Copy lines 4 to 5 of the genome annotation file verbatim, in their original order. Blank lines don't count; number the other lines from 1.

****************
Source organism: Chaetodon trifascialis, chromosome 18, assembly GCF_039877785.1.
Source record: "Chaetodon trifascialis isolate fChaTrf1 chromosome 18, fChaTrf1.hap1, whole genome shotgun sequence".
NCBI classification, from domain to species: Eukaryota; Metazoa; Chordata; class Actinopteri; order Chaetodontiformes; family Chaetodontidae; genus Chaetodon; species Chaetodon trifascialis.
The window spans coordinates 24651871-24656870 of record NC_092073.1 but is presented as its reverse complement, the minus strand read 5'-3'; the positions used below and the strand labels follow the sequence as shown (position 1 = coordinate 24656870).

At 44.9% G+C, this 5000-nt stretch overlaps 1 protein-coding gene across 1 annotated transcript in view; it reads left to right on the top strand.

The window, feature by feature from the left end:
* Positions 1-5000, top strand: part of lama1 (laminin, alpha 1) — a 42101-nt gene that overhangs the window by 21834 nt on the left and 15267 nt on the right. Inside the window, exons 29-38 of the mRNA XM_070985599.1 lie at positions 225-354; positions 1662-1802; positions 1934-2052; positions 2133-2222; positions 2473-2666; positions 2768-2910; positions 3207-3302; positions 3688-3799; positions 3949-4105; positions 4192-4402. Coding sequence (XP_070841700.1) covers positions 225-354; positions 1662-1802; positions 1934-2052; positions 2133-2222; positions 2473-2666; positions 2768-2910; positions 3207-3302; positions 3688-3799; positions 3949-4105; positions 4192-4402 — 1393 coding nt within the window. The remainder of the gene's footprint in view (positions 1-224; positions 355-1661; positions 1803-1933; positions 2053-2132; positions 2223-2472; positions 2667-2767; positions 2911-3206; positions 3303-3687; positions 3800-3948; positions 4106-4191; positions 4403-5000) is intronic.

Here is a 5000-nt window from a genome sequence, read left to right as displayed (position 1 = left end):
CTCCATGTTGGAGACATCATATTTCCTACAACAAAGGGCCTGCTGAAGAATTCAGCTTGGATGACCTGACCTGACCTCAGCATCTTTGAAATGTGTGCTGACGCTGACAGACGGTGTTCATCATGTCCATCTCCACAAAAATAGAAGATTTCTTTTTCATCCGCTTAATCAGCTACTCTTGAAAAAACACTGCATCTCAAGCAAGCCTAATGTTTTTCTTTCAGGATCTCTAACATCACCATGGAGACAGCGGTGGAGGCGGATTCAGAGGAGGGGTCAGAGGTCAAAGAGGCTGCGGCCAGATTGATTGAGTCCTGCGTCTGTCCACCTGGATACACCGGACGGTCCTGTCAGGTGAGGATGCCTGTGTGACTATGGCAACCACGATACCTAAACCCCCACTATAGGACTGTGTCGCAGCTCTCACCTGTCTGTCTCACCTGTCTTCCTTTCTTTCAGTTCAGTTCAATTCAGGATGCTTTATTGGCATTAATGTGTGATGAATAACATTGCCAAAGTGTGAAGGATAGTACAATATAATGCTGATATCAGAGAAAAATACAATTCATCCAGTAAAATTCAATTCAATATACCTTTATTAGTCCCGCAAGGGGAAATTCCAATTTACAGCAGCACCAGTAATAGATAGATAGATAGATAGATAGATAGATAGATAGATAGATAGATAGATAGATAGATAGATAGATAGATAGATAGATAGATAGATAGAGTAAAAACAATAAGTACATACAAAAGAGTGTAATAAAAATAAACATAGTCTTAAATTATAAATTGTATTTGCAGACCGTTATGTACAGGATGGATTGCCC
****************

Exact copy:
The window spans coordinates 24651871-24656870 of record NC_092073.1 but is presented as its reverse complement, the minus strand read 5'-3'; the positions used below and the strand labels follow the sequence as shown (position 1 = coordinate 24656870).

At 44.9% G+C, this 5000-nt stretch overlaps 1 protein-coding gene across 1 annotated transcript in view; it reads left to right on the top strand.